Stories continue to emerge of artists and cultural professionals being denied visas to the UK, highlighting the worsening situation for migrants. Immigration experts have also noted how the government has changed its implementation of the Control of Entry Through Ireland Order 1972, long ignored in practice, to deny access to artists.
In recent weeks musicians booked to appear at the WOMAD festival and authors scheduled to speak at the Edinburgh Book Festival have been denied visas. Now applications have been rejected from three Egyptian museum curators, invited to speak at an international museum conference.
The three researchers had received grants from the International Council of Museums (Icom) to attend their annual conference for Egyptology curators and scholars at Swansea’s Egypt Centre. These grants were to cover transport, accommodation and living expenses during the trip. Copies of their grant letters were included in their applications, but the visas were rejected on the grounds of low income.
One of the three is Abdelrahman Othman, employed by the Egyptian Ministry of Antiquities and a curator at the National Museum of Egyptian Civilisation. The Home Office said it was “unable to verify as genuine” his grant letter from Icom, which this year awarded him a Best Practice Award.
Othman, who has attended conferences around the world without other visa concerns, said he was “surprised” at the decision. He said the Home Office had overlooked his savings in their financial decision, but “[t]his is my salary, what can I do? I earn 1,700 Egyptian pounds [£75] every month—this is a regular salary in Egypt.”
Carolyn Graves-Brown, curator of the Egypt Centre, said, “We … can hardly have a conference on Egyptology museums without Egyptian colleagues being there,” and spoke of her “embarrassment and dismay” at the denials.
Home Office figures show that 28 percent of visa applications from North Africa are rejected. The worldwide average is 13 percent.
Graves-Brown is standing as sponsor for renewed applications for the three researchers. She said that the rejection “does not bode well for the future,” and museums and universities will suffer.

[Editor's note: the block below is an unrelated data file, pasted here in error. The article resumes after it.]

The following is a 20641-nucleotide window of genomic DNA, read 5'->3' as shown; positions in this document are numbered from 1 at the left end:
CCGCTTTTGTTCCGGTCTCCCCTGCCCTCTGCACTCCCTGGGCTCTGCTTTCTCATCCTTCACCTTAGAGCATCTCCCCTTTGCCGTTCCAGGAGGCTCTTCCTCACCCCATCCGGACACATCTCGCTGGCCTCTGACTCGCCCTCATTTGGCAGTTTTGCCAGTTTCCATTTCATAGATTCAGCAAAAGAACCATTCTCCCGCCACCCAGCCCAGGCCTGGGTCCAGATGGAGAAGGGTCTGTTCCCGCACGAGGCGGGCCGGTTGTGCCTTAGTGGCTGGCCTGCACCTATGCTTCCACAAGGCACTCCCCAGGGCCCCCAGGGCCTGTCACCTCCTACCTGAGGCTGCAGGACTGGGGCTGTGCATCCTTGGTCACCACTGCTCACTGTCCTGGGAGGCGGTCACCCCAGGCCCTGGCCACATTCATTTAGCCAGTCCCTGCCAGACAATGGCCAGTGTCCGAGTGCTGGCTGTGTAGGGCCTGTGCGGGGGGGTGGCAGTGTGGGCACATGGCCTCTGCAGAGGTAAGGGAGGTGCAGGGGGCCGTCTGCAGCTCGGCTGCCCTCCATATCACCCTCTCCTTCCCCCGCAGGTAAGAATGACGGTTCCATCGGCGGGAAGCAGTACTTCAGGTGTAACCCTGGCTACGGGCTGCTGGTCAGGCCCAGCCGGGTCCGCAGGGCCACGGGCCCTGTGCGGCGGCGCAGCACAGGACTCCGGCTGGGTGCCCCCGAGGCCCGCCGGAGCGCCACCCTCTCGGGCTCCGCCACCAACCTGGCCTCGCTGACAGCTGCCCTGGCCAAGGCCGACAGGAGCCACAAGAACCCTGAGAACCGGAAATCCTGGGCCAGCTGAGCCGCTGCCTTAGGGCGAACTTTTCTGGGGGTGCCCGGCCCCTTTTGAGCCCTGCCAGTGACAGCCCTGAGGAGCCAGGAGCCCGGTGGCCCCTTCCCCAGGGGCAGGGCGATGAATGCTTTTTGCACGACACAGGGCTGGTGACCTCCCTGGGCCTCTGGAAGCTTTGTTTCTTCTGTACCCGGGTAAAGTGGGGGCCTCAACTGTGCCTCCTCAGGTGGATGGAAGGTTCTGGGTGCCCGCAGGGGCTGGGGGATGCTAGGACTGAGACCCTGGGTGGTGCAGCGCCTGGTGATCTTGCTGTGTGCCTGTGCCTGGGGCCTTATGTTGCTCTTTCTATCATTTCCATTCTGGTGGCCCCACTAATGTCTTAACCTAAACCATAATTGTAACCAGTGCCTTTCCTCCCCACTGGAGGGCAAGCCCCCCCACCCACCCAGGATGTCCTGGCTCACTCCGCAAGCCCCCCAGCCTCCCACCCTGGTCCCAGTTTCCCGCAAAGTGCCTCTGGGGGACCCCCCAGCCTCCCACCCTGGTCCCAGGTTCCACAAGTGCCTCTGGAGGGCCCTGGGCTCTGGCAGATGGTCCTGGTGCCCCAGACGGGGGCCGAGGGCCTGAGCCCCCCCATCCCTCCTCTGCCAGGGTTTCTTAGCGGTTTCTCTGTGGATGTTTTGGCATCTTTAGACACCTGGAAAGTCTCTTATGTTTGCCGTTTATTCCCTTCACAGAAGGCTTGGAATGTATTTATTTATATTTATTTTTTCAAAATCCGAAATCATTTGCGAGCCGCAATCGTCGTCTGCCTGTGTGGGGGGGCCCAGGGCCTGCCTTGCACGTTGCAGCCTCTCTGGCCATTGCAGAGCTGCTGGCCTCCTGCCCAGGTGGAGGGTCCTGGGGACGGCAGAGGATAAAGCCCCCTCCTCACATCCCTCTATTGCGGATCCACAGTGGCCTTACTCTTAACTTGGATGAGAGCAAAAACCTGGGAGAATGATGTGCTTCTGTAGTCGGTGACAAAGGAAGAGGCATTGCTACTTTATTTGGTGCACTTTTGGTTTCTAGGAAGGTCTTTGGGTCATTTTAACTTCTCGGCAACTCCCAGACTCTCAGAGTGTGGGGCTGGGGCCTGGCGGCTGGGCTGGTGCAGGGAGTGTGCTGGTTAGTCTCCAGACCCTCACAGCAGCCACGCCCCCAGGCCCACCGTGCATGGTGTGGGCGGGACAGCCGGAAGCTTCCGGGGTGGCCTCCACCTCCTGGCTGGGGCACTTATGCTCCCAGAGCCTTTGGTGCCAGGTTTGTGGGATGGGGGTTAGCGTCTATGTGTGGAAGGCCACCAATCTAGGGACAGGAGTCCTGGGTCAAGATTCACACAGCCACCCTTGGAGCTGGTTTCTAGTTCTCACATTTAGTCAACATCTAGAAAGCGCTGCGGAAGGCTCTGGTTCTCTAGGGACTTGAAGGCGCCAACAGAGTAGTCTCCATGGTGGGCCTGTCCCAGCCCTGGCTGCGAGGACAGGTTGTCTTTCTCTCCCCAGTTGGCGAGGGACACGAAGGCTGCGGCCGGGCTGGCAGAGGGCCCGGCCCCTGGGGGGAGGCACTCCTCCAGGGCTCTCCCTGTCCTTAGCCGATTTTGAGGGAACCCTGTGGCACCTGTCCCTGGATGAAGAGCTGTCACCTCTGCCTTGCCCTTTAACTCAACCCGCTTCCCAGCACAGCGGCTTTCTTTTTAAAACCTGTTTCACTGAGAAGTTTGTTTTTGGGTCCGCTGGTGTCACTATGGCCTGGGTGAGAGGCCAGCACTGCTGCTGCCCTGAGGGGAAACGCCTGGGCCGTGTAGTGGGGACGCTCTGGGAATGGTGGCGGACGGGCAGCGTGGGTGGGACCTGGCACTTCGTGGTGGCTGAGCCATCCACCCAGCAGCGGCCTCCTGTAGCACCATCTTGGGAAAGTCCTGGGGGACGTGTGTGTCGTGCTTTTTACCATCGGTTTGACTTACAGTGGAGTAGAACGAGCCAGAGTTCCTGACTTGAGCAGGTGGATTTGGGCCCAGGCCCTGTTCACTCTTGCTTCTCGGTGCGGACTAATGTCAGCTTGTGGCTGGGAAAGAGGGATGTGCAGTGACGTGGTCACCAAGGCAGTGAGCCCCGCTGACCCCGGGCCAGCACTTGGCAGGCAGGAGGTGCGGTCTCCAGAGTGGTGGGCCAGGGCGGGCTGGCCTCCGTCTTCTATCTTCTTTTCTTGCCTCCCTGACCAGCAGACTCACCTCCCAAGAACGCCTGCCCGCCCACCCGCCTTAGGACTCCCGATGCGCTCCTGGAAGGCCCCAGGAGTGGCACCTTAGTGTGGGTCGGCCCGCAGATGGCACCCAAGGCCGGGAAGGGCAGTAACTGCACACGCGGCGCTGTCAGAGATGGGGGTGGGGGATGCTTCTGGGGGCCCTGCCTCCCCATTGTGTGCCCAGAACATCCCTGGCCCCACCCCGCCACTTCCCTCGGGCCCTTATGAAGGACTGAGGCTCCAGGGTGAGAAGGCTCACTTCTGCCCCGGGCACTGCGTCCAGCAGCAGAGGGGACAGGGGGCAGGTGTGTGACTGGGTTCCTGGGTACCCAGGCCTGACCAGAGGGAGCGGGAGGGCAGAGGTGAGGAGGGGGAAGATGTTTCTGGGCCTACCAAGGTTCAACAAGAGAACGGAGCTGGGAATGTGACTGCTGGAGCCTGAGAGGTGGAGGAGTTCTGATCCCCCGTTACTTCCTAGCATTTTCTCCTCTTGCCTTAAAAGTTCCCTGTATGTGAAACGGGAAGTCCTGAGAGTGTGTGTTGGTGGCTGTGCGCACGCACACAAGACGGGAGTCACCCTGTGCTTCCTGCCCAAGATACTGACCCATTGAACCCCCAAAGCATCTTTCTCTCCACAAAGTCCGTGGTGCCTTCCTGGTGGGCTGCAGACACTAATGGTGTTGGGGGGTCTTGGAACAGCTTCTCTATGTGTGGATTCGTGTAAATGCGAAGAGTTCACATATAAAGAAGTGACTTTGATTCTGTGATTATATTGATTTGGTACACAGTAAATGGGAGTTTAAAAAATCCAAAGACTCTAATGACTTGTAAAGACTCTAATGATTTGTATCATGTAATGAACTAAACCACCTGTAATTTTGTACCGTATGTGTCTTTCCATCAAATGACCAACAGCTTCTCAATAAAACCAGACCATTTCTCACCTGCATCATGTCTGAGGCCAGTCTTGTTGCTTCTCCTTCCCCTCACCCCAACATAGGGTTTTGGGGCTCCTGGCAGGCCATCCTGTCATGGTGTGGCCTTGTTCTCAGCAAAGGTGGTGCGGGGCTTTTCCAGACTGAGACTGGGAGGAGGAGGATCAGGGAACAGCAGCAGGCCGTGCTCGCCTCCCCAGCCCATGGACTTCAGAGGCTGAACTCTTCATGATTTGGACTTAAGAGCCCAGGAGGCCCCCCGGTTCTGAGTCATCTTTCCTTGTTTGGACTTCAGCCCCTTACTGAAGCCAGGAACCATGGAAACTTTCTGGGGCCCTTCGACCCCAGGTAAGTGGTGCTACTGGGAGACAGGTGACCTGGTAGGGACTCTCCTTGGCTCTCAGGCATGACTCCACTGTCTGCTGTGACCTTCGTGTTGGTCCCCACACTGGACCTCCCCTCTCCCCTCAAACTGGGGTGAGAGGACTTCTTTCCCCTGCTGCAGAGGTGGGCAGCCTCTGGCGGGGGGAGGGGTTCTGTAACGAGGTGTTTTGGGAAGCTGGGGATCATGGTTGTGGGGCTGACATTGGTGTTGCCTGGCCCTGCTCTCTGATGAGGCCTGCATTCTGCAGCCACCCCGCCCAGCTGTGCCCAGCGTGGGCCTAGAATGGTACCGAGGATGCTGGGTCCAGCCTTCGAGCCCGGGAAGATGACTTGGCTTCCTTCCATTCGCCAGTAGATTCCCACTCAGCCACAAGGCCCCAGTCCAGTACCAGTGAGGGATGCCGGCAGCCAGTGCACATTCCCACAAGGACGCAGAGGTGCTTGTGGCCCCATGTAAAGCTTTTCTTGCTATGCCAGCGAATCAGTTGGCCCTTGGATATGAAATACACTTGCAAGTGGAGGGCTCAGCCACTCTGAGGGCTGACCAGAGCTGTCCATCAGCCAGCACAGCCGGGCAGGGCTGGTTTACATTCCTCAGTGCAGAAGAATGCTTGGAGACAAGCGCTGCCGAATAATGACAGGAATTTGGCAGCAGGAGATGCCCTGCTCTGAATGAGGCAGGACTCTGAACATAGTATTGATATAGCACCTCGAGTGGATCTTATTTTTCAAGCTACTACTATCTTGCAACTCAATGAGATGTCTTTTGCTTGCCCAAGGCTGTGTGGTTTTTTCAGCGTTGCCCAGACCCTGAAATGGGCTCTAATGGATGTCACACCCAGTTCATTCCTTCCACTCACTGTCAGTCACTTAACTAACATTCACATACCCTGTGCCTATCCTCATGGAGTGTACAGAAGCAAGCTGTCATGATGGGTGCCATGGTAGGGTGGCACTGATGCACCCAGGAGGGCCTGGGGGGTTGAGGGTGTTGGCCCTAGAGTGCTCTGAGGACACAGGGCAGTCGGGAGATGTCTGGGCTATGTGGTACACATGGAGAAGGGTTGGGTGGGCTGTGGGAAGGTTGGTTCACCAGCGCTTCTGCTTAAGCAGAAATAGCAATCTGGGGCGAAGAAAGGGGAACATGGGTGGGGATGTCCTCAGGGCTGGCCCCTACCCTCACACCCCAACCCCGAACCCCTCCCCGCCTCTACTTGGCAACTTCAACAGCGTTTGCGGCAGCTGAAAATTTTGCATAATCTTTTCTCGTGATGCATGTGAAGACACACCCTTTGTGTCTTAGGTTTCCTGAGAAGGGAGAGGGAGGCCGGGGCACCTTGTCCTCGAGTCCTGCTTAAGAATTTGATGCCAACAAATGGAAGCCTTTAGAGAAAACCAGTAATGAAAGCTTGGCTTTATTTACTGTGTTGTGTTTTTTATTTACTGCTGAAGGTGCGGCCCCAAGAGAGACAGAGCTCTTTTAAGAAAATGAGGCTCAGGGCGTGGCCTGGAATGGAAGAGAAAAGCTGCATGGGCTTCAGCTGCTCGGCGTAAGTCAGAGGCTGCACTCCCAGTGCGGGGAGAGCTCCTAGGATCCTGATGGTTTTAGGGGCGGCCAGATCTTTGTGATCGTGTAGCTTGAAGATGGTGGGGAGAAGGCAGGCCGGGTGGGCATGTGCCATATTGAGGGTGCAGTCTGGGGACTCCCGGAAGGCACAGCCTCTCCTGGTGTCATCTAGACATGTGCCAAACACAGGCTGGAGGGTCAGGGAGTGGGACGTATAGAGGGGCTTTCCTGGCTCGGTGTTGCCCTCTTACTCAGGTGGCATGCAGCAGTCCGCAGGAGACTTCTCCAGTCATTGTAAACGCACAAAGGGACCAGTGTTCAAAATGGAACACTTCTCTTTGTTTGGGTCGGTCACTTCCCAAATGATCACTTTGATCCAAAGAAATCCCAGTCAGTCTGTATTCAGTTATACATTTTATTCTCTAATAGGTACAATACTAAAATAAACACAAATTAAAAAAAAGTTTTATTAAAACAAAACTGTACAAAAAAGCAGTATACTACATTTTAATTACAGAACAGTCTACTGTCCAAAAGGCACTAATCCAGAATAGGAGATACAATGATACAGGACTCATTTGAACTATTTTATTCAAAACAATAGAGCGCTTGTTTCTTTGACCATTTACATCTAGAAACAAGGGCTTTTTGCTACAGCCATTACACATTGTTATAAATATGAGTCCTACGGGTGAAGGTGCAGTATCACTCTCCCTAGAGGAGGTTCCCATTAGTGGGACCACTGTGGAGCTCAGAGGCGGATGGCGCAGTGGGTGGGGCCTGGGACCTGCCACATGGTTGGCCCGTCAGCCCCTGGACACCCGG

Alistair Brown of the Museums Association called for “work to maintain the UK’s standing as a place of free academic and cultural exchange in the face of strict enforcement of immigration rules.”
Other representatives of arts and cultural institutions have warned of the potential impact of a no-deal Brexit. Bernard Donoghue, director of the Association of Leading Visitor Attractions, warned that museums could lose access to “a network of workers, curators or programmers.”
Arts Council England said two-thirds of their funded bodies work internationally and would confront a “range of issues includ[ing] staff and artists requiring visas; equipment needing carnets and exhibitions needing licences to tour; in addition to increased costs relating to working or touring overseas.”
Donoghue’s concern is primarily access to the EU’s cultural funding, but points to the cultural devastation at work. He has asked the Department for Digital, Culture, Media and Sport (DCMS) about the loss of current EU funding. They told him “It is their intention [to replace funding] but they haven’t set sums as to what that might be.”
Donoghue warned of the possible effect on visitor attractions in Northern Ireland in the event of a hard border, as 40 percent of visitors come from Ireland. The cross-border Irish Tourism Industry Confederation has called no-deal Brexit a “doomsday scenario.”
The tightening of hostile immigration legislation is revealing in this respect. Under the terms of the Control of Entry Through Ireland Order 1972—introduced by the Conservative Heath government before Britain joined the European Union—anyone, of any nationality, coming to the UK through Ireland to work had to have a full visa. It also allowed the Home Secretary of the day to exclude any individual’s entry “to the United Kingdom on the ground that his exclusion is conducive to the public good.”
This Order was not rescinded in 2008, when Gordon Brown’s Labour government introduced its points-based migration system. Continued application of the Order, however, was partial. Universities, who were made responsible for the UK Border Agency’s campus policing under threat of funding cuts, continued to advise that the Order could cause problems for overseas students arriving for the first time.